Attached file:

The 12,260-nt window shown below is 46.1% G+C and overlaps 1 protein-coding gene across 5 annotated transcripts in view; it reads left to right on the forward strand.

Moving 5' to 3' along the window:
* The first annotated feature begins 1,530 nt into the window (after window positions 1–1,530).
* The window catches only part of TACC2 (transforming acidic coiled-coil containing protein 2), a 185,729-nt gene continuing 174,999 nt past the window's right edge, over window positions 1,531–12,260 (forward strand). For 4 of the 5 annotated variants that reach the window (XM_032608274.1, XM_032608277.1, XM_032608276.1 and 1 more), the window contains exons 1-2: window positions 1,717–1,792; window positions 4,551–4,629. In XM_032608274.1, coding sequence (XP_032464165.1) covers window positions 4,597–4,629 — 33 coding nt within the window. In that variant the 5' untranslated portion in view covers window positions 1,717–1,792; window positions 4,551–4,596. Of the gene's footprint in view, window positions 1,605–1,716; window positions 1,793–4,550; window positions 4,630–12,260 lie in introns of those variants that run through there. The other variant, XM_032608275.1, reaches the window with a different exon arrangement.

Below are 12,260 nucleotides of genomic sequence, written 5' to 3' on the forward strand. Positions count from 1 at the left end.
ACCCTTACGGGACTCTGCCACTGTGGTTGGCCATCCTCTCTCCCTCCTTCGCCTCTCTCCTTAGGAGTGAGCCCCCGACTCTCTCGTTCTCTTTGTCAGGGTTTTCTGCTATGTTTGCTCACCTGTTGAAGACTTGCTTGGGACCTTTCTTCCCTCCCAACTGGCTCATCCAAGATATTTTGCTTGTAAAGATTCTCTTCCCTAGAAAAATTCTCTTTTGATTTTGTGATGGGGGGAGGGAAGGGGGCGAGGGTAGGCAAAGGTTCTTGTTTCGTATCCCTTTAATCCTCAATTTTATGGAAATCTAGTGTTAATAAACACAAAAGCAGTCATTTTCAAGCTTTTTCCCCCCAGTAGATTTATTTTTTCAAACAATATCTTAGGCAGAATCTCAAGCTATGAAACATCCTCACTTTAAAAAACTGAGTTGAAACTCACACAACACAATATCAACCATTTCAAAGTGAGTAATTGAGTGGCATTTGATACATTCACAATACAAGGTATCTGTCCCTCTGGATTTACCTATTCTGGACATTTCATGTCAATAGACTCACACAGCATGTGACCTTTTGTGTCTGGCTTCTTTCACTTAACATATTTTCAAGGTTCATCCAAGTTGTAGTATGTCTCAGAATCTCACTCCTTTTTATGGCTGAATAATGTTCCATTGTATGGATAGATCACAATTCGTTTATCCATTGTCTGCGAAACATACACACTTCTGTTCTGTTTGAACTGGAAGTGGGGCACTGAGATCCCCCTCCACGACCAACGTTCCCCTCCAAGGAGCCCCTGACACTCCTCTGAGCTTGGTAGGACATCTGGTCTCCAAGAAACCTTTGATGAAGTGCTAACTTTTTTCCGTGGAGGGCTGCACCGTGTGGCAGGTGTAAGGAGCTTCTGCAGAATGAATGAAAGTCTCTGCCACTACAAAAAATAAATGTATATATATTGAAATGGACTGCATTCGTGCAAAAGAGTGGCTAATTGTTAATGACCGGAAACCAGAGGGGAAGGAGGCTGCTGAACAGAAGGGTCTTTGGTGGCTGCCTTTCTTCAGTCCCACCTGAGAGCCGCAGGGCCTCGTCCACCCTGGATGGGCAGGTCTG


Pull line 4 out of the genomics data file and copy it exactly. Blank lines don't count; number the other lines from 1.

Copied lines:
* The window catches only part of TACC2 (transforming acidic coiled-coil containing protein 2), a 185,729-nt gene continuing 174,999 nt past the window's right edge, over window positions 1,531–12,260 (forward strand). For 4 of the 5 annotated variants that reach the window (XM_032608274.1, XM_032608277.1, XM_032608276.1 and 1 more), the window contains exons 1-2: window positions 1,717–1,792; window positions 4,551–4,629. In XM_032608274.1, coding sequence (XP_032464165.1) covers window positions 4,597–4,629 — 33 coding nt within the window. In that variant the 5' untranslated portion in view covers window positions 1,717–1,792; window positions 4,551–4,596. Of the gene's footprint in view, window positions 1,605–1,716; window positions 1,793–4,550; window positions 4,630–12,260 lie in introns of those variants that run through there. The other variant, XM_032608275.1, reaches the window with a different exon arrangement.